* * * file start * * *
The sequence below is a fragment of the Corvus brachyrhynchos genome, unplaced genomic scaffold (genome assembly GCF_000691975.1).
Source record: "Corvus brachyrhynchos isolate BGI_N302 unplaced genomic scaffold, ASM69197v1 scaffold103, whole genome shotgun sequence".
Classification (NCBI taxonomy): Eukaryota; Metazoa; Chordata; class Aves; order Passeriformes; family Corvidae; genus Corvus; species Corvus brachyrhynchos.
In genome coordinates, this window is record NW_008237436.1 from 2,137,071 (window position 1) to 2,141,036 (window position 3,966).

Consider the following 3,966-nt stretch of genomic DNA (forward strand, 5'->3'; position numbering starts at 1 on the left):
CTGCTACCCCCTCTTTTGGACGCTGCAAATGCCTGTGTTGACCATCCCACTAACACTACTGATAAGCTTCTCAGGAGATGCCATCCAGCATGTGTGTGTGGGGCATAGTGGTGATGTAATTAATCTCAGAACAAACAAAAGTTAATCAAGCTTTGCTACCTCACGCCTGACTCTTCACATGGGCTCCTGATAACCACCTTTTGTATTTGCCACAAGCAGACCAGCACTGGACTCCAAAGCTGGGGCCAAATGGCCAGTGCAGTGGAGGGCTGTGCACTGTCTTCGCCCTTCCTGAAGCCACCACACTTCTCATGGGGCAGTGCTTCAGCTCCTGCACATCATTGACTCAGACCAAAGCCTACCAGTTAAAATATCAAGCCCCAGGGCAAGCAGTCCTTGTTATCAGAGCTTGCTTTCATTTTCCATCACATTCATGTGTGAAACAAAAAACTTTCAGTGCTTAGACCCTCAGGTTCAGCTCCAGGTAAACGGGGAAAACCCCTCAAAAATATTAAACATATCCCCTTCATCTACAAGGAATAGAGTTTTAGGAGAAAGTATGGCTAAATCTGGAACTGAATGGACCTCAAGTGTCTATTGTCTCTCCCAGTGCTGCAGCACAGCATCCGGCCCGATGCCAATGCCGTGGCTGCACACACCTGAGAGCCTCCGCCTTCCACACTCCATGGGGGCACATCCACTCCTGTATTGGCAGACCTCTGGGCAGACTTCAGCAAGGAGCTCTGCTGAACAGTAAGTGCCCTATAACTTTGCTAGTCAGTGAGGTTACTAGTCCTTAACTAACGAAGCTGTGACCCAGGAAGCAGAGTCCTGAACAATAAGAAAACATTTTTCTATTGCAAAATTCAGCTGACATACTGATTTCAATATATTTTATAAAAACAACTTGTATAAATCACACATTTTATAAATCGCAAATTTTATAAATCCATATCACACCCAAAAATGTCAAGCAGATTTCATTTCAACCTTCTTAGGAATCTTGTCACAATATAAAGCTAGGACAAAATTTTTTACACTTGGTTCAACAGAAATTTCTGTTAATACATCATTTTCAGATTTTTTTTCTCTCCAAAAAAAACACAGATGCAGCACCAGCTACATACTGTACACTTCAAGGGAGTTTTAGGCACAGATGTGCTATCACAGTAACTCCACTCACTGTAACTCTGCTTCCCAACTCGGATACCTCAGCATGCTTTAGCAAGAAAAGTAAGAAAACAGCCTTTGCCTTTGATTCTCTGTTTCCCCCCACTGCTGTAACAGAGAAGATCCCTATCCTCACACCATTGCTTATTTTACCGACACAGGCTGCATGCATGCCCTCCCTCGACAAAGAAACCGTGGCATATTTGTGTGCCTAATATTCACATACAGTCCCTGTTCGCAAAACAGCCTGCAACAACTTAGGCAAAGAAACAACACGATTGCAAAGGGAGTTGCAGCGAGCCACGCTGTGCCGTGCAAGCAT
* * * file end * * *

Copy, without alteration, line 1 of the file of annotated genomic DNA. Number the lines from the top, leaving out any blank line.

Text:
The sequence below is a fragment of the Corvus brachyrhynchos genome, unplaced genomic scaffold (genome assembly GCF_000691975.1).